Denver Broncos: 10 players to avoid in the 2021 NFL Draft

Denver Broncos 2021 NFL Draft: Micah Parsons (Photo by Benjamin Solomon/Getty Images)
Denver Broncos 2021 NFL Draft: Micah Parsons (Photo by Benjamin Solomon/Getty Images) /
9 of 10
Trey Lance, Denver Broncos
Denver Broncos 2021 NFL Draft prospect Trey Lance. (Photo by Sam Wasson/Getty Images) /

2. Trey Lance, QB, North Dakota State

When it comes to the quarterback position in the NFL Draft, you have to keep an open mind if you’re a general manager.

Fret not, Trey Lance stans, I am also going to make a case at some point for why the Denver Broncos should draft this guy.

For now, and for the purposes of this exercise, why might it make sense for the Denver Broncos to pass?

First and foremost, a reason that might give any NFL team pause when considering drafting Trey Lance — his lack of time on task.

To no fault of his own, Lance only played one “showcase” game in the 2020 season, bringing his collegiate total of games started to just 17. There are very few quarterbacks that have had success coming from any level of college football with only 17 starts or fewer.

In fact, the list Lance would be joining in general is quite small.

Kyler Murray, you’ll recall, won the Heisman Trophy at Oklahoma after transferring from Texas A&M. He was drafted into the NFL by one of his college coaches, Kliff Kingsbury, who obviously had an intimate knowledge of Murray as a person and his game and his strengths and weaknesses.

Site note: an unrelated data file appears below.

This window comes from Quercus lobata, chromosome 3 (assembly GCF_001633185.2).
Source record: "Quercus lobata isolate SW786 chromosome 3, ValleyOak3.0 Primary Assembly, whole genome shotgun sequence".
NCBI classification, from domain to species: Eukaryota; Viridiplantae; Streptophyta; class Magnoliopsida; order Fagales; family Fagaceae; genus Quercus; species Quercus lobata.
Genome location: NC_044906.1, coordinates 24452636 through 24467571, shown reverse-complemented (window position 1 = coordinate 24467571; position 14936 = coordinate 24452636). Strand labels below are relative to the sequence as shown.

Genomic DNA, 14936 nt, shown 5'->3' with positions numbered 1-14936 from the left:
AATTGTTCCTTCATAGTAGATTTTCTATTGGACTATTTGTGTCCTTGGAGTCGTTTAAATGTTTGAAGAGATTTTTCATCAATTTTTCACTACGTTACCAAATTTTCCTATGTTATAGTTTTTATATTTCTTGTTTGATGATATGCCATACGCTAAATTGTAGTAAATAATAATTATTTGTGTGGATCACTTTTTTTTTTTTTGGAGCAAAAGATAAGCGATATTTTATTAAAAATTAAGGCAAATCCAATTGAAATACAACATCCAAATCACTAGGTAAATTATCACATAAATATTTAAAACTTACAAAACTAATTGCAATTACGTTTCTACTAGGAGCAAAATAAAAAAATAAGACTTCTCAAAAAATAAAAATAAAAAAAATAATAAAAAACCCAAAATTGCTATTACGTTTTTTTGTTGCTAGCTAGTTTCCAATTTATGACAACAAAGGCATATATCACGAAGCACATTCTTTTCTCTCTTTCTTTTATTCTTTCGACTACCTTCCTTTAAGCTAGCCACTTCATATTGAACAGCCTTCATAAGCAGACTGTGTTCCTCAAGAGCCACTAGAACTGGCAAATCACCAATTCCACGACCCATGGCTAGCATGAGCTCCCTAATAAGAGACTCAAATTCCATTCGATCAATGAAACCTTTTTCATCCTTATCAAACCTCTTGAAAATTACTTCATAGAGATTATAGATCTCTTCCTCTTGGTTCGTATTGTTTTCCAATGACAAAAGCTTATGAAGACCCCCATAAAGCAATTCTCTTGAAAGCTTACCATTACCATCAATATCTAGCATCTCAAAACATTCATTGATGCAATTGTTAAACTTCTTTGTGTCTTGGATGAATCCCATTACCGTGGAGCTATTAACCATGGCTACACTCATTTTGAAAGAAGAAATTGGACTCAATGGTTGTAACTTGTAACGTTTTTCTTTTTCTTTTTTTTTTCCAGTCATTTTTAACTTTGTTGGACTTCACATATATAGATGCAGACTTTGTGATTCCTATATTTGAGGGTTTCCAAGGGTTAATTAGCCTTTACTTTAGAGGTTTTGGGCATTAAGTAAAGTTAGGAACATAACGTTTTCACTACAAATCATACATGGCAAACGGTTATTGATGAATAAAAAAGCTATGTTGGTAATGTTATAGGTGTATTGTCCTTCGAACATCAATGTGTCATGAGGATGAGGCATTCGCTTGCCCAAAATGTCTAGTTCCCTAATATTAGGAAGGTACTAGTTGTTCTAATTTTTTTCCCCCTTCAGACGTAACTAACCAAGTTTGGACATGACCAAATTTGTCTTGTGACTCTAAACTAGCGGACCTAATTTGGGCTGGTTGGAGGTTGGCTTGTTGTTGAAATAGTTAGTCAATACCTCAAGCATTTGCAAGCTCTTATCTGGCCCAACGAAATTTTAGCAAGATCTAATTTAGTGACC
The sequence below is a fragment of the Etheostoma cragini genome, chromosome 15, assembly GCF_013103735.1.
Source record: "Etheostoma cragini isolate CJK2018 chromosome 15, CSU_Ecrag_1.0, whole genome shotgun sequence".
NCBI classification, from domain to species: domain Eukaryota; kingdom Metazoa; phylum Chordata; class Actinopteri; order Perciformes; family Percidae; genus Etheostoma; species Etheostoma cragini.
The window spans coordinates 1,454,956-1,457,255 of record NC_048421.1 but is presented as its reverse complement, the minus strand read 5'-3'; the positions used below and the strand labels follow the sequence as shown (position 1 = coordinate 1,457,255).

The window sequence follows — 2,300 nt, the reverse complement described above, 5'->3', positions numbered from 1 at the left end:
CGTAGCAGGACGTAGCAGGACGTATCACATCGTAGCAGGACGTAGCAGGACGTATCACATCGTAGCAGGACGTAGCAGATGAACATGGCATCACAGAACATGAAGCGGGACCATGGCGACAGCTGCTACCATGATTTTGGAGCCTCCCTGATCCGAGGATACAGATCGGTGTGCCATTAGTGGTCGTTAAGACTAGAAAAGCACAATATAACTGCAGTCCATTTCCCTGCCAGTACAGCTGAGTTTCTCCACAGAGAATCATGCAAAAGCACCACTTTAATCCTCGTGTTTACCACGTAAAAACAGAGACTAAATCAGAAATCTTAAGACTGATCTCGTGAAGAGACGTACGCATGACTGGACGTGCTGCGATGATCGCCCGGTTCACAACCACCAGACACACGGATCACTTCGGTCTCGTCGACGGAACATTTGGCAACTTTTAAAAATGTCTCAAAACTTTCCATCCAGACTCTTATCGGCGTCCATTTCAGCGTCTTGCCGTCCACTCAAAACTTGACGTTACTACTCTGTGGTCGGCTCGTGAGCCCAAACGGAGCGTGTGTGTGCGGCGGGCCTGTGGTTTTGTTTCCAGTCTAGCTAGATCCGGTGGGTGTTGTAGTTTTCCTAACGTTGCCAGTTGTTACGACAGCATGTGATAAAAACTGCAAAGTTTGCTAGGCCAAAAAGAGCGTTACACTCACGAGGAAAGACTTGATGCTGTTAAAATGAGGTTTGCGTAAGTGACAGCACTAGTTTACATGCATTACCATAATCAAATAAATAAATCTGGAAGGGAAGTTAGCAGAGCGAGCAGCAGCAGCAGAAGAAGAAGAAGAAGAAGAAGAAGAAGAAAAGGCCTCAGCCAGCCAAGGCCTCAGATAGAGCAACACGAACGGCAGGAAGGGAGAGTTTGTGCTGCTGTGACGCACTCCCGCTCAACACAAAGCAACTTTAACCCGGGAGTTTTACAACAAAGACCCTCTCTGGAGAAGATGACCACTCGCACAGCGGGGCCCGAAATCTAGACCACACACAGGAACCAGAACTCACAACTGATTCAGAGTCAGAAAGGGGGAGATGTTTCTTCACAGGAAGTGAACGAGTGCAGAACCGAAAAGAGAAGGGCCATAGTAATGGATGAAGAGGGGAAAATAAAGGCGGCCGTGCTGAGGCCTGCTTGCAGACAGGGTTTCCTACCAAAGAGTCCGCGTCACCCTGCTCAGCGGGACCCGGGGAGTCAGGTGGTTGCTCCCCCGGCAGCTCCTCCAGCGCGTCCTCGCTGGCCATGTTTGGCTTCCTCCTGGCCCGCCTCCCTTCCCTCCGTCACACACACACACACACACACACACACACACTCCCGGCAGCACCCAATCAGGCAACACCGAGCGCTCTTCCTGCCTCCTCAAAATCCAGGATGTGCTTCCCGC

Lance was the FCS version of Murray in 2019, if you will, but he never got the chance to go up against any FBS teams.

In his time at North Dakota State, Lance averaged 18.6 pass attempts per game. We’ll call it 19. In that same timeframe, the Bison averaged 45 rushing attempts per game, Lance’s running abilities heavily featured among them.

The Denver Broncos have a wide variety of talented pass catchers in their offense in Courtland Sutton, Jerry Jeudy, KJ Hamler, Noah Fant, Tim Patrick, and Albert Okwuegbunam.

The team has invested so much in the passing attack, does drafting a run-first QB make a ton of sense?

This is not to say that Lance can’t throw the ball — he might have the most impressive all-around arm talent in the draft.

With that said, among his 17 starts at NDSU, Lance had six games with a completion percentage of 56.5 percent or less. Is this guy worth the risk in the first round? Would you trade up for him?

Many would argue “yes”, and again, we’ll get into that argument at some point.

For the purposes of arguing why the Denver Broncos should avoid drafting him, you can point to a variety of reasons. The strongest argument to be made, besides the fact that Lance has only 17 games against strictly FCS opponents on his resumé, is probably that the Denver Broncos would need a complete shift in offensive philosophy with this guy at quarterback.

If you’re talking about trading a future first-round pick to move up and get Lance, the Broncos and new GM George Paton might avoid that given the risk involved here.

If he’s sitting there on the board at pick 9? Well, that discussion might change a little bit.